It’s not only flat-nosed dogs that can have bad reactions to cold: in very young, very old, or already unwell pets, a cold can comprise already fragile immune systems and lead to some unpleasant, potentially life-threatening, complications.

How To Cure A Cold

Well, first thing’s first, you can’t. A cold stem from a virus, and unless it results in any secondary infections, most of the time it’s just going to be a case of waiting for it to run its course… which in the vast majority of cases it will, quickly and easily enough. There are, however, certain things you can do to lessen your dog’s misery and support them as they get better,

  • Keep them warm and dry and avoid extended exercise. It may seem a no-brainer, but making your dog suffer through long walks (especially if the weather is less than ideal) when they’re feeling poorly is rarely a good idea.
  • Keep food simple, warming and nutritious. As Pets Lady notes, a bowl of chicken broth doesn’t just work miracles on humans- keep it low sodium and skip the noodles and you’ll be surprised how effective it can be on dogs too. Otherwise, stick to simple, nourishing fare like boiled chicken and rice.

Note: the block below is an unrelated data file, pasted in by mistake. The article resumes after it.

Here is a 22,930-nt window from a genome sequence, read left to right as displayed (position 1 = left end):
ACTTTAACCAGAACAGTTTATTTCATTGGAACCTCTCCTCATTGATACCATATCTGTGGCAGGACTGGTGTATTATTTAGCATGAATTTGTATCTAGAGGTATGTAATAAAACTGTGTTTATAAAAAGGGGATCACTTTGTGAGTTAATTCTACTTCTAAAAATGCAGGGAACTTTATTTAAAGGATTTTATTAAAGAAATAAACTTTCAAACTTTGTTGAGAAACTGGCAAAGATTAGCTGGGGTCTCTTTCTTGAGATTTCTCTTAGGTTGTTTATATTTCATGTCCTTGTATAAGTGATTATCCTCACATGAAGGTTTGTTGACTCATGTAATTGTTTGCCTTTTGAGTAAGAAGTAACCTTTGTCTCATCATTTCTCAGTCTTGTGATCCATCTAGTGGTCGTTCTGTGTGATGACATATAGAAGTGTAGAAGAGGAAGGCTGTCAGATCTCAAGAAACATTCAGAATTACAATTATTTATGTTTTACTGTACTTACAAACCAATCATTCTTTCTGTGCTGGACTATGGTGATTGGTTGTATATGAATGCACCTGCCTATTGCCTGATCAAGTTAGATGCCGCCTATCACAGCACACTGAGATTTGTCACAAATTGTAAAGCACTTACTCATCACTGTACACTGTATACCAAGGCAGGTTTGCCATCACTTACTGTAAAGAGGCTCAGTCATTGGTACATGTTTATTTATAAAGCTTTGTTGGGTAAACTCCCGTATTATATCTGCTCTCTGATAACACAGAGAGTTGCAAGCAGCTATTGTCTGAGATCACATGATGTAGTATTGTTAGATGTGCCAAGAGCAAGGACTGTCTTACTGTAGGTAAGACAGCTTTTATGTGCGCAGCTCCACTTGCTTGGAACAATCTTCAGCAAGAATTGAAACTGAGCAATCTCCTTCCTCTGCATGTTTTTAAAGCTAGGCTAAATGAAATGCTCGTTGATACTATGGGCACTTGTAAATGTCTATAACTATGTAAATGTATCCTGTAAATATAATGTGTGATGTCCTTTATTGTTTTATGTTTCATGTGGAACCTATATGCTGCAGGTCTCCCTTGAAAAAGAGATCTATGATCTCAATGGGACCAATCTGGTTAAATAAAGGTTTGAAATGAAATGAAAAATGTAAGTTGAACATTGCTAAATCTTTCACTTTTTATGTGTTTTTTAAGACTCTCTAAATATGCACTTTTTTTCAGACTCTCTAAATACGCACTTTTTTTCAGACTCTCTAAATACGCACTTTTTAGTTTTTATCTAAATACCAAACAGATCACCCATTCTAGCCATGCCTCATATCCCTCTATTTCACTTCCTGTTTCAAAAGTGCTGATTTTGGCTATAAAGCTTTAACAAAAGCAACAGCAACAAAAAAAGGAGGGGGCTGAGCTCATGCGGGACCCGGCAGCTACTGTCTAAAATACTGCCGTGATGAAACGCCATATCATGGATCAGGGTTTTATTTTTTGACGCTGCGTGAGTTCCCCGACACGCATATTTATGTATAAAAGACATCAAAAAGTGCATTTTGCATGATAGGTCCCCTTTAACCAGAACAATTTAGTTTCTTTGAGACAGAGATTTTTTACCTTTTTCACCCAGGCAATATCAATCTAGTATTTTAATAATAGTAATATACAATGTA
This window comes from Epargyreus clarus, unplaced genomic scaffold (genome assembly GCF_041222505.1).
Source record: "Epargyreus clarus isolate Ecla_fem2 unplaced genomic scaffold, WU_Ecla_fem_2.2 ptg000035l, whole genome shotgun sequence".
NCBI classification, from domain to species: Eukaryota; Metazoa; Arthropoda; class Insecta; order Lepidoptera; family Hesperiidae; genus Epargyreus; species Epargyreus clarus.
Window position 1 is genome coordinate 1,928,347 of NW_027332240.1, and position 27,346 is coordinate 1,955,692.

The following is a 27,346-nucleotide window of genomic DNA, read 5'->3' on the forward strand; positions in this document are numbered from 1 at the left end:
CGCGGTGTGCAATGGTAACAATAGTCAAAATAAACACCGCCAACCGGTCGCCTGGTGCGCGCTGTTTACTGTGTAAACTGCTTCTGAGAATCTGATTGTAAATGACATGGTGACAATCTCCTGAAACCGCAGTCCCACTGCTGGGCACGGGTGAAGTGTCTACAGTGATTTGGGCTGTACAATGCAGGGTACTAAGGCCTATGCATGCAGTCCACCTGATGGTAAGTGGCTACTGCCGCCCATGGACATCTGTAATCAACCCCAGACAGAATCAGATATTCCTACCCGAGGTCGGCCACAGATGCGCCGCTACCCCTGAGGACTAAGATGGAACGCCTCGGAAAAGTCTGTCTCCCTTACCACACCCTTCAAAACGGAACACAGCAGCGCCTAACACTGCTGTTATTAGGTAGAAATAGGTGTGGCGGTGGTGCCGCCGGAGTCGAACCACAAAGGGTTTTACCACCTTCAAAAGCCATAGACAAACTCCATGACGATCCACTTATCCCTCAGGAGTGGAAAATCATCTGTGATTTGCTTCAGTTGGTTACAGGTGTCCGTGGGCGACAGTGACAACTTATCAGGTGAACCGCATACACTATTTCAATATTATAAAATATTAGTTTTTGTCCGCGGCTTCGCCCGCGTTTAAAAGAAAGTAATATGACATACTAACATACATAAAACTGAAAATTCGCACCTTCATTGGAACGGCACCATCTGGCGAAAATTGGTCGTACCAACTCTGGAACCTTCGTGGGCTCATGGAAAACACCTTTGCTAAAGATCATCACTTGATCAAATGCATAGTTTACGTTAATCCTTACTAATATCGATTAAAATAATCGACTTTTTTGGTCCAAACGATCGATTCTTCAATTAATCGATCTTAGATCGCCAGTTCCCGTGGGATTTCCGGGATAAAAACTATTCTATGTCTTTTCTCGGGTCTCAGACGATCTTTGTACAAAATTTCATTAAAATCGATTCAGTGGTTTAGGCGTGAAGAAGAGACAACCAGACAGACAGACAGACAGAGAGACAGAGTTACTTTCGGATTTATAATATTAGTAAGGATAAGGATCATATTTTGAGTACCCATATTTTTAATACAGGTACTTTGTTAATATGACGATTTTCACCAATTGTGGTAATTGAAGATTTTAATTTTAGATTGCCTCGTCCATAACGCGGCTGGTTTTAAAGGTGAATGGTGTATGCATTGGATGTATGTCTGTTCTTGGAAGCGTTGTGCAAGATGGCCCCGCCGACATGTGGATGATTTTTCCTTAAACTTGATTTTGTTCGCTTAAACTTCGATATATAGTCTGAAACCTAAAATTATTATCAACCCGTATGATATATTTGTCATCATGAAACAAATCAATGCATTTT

• Encourage them to drink. Just as doctors advise us to keep hydrated when we’re under the weather, so the same applies to dogs. If they’re reluctant drinkers, up their fluid intake by adding extra stock to their food: it’ll not only increase their water consumption, it’ll add a healthy dose of nutrients as well.
  • Try some herbal remedies. While you can’t get rid of a cold with medication, you can help ease its symptoms- although you may prefer to stick to natural remedies to forcing unnecessary medication on your pet. Most pet store’s carry a good stock of natural remedies for sneezing, coughing and congestion, although as ever, consult with your vet if you’re in any doubt as to what to try.

Similar Posts

Leave a Reply

This site uses Akismet to reduce spam. Learn how your comment data is processed.